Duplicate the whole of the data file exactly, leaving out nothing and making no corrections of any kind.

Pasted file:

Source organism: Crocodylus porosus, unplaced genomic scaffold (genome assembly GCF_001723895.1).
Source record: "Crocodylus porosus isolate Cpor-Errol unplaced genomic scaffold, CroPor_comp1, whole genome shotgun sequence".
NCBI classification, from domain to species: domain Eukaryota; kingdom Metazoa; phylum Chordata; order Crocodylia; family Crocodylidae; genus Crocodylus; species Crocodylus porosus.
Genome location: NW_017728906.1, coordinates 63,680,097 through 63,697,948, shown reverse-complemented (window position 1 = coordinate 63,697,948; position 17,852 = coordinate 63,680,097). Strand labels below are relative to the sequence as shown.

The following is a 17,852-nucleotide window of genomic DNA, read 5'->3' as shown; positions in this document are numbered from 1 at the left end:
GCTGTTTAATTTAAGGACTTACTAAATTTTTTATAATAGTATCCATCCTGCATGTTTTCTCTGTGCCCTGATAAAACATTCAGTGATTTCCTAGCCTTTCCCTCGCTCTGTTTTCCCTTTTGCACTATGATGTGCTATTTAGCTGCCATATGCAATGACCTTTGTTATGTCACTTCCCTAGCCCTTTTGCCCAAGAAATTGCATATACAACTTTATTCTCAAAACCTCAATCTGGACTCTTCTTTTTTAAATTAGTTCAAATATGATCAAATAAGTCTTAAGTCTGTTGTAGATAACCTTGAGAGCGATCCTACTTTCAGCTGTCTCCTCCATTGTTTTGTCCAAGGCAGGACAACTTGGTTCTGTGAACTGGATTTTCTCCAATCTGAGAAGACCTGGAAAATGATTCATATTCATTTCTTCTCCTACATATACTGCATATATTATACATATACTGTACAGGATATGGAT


Source organism: Crocodylus porosus, unplaced genomic scaffold (genome assembly GCF_001723895.1).
Source record: "Crocodylus porosus isolate Cpor-Errol unplaced genomic scaffold, CroPor_comp1, whole genome shotgun sequence".
NCBI classification, from domain to species: domain Eukaryota; kingdom Metazoa; phylum Chordata; order Crocodylia; family Crocodylidae; genus Crocodylus; species Crocodylus porosus.
Genome location: NW_017728906.1, coordinates 63,680,097 through 63,697,948, shown reverse-complemented (window position 1 = coordinate 63,697,948; position 17,852 = coordinate 63,680,097). Strand labels below are relative to the sequence as shown.

The following is a 17,852-nucleotide window of genomic DNA, read 5'->3' as shown; positions in this document are numbered from 1 at the left end:
GCTGTTTAATTTAAGGACTTACTAAATTTTTTATAATAGTATCCATCCTGCATGTTTTCTCTGTGCCCTGATAAAACATTCAGTGATTTCCTAGCCTTTCCCTCGCTCTGTTTTCCCTTTTGCACTATGATGTGCTATTTAGCTGCCATATGCAATGACCTTTGTTATGTCACTTCCCTAGCCCTTTTGCCCAAGAAATTGCATATACAACTTTATTCTCAAAACCTCAATCTGGACTCTTCTTTTTTAAATTAGTTCAAATATGATCAAATAAGTCTTAAGTCTGTTGTAGATAACCTTGAGAGCGATCCTACTTTCAGCTGTCTCCTCCATTGTTTTGTCCAAGGCAGGACAACTTGGTTCTGTGAACTGGATTTTCTCCAATCTGAGAAGACCTGGAAAATGATTCATATTCATTTCTTCTCCTACATATACTGCATATATTATACATATACTGTACAGGATATGGAT